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The evidence is in: bariatric surgery is about more than simply weight loss. It’s already been proven that gastric bypass can cure chronic migraine issues, and that the rapid weight loss that surgery provides can dramatically reduce the risk of type 2 diabetes for pre-diabetics.
Now, there’s evidence that bariatric surgery can also help patients who suffer from the Western world’s most common chronic liver disorder, non-alcoholic fatty liver disease (NAFLD). The disease affects more than one in four Australians, particularly those already struck by obesity or diabetes. While this build-up of fat in the liver often causes no problems at all, it can be harmful if left untreated for a long period of time. In some cases, people with the disease experience inflammation, swelling and tenderness of the liver, or even fibrosis and cirrhosis.
In a study published this month, researchers looked at the livers of people with and without NALFD, including those who had undergone bariatric surgery. They found that those with NAFLD had certain aspects of their DNA that was altered compared with those who had normal livers. However, when they examined patients after bariatric surgery, the changes in DNA were partially reversed, and their genetic expressions were much closer to those of healthy bodies.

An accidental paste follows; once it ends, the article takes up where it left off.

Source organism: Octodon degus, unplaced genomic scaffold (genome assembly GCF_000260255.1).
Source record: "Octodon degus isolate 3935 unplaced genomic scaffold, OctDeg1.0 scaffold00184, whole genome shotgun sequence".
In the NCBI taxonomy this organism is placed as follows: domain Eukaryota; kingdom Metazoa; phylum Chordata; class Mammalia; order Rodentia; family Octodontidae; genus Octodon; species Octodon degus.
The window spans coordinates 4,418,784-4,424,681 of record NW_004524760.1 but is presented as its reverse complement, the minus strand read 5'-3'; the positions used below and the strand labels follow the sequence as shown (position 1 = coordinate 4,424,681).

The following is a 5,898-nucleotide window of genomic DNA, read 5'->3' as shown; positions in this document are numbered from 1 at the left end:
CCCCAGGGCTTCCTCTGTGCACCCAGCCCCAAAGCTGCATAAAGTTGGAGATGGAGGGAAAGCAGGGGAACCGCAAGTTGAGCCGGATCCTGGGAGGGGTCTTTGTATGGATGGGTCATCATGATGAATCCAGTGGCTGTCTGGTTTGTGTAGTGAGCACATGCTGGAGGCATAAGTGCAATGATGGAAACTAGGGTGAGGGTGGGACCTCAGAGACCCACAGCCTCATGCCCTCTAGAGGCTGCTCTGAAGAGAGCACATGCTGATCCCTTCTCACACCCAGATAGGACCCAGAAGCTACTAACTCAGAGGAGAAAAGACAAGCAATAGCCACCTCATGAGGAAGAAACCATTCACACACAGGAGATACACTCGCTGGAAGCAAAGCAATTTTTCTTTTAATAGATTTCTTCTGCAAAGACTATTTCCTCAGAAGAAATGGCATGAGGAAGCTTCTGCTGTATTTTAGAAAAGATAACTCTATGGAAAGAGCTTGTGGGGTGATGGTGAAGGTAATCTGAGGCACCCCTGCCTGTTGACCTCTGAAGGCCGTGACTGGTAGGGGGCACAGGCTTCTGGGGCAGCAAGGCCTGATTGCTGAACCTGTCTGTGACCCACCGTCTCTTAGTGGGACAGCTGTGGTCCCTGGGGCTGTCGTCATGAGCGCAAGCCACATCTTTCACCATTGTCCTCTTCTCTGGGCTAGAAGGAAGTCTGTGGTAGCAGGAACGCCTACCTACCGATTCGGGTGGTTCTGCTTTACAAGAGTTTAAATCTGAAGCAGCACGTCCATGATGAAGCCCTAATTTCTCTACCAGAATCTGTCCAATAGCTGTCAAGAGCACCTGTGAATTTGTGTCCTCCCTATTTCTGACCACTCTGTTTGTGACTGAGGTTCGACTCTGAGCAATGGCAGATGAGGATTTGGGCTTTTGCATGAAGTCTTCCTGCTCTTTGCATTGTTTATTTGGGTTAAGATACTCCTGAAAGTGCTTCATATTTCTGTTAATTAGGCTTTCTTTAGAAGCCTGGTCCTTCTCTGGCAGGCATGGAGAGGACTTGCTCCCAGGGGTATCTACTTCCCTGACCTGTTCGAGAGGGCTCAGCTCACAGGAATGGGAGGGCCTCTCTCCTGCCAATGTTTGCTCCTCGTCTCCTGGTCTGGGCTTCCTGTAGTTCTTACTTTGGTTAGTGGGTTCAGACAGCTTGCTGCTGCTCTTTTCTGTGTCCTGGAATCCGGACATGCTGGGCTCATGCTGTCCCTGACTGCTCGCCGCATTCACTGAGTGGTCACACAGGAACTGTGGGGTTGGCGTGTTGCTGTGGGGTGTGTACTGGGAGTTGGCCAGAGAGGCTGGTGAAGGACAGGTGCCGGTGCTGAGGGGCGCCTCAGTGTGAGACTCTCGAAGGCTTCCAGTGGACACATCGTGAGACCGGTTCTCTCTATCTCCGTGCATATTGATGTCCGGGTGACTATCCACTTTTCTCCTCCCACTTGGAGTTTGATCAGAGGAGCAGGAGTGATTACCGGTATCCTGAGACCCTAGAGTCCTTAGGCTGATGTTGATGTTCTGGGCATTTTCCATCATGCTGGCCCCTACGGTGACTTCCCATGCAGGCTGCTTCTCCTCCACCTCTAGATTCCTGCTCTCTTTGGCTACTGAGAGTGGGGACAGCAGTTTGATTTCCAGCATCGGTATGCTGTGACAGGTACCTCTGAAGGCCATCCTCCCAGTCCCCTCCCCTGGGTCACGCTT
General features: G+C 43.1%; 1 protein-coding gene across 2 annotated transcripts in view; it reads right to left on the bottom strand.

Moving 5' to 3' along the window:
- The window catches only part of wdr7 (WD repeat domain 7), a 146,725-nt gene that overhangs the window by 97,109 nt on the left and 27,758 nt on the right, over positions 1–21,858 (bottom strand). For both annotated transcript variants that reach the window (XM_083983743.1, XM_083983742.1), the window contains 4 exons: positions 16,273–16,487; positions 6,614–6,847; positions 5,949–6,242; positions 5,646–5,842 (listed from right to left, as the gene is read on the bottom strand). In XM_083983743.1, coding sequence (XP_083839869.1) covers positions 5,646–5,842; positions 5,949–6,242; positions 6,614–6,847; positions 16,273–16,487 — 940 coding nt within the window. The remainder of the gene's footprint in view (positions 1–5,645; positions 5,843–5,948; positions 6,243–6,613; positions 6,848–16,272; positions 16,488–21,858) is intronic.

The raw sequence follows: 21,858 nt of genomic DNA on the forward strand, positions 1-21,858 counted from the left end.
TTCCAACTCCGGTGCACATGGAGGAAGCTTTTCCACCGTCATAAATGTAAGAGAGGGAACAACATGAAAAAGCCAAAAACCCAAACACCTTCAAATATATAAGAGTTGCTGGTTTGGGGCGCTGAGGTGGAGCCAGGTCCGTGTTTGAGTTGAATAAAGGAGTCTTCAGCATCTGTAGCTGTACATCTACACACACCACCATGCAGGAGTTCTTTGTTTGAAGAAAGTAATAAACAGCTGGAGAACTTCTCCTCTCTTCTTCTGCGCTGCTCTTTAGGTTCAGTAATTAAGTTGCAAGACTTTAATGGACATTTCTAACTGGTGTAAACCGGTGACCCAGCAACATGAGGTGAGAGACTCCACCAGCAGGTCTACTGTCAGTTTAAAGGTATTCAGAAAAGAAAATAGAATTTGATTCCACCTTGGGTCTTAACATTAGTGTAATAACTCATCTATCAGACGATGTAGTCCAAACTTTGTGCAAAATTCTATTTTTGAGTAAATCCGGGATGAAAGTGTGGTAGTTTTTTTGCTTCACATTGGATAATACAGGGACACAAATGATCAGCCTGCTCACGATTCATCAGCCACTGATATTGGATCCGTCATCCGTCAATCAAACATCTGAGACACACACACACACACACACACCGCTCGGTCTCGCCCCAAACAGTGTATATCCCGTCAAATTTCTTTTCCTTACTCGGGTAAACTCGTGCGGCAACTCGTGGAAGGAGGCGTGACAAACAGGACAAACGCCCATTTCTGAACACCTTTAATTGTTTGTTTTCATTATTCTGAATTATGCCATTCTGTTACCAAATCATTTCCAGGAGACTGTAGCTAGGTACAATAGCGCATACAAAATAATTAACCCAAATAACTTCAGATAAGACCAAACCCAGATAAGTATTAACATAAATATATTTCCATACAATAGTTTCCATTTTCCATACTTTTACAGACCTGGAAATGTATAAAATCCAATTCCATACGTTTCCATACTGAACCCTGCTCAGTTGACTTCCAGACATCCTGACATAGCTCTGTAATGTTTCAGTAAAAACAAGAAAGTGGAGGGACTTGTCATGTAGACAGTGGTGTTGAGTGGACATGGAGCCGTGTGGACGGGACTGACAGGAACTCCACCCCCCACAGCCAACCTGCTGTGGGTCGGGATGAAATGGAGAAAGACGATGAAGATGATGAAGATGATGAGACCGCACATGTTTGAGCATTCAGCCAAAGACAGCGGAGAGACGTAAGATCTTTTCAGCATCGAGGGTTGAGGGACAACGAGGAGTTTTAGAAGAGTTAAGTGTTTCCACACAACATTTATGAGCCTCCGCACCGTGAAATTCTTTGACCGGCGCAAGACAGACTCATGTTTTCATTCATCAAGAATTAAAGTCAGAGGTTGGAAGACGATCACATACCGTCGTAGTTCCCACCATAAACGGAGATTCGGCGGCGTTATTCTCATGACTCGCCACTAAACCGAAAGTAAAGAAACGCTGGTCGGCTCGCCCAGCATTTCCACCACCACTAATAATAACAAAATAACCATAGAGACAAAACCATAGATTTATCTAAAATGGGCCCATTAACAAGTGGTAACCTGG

Even when NAFLD has advanced to cause cirrhosis or severe fibrosis of the liver, studies have found that the liver can begin to heal if bariatric surgery is performed.
The findings are further evidence that full subsidisation of bariatric surgery would be a cost efficient option for the Federal government, as liver disease costs Australia about $50.7 billion annually, with NAFLD the most prevalent type of liver disease.
"With the number of Australians with liver disease reaching over eight million by 2030 it is imperative we act quickly. It is responsible for one quarter of all organ transplants and if left untreated, results in liver cancer - our fastest growing form of cancer in Australia. We can't ignore it any more - liver disease must receive prompt attention and urgent recognition as a chronic condition and national health priority," said Australian Liver Association chairperson Amany Zekry.
IMAGE CREDIT: Phalinn Ooi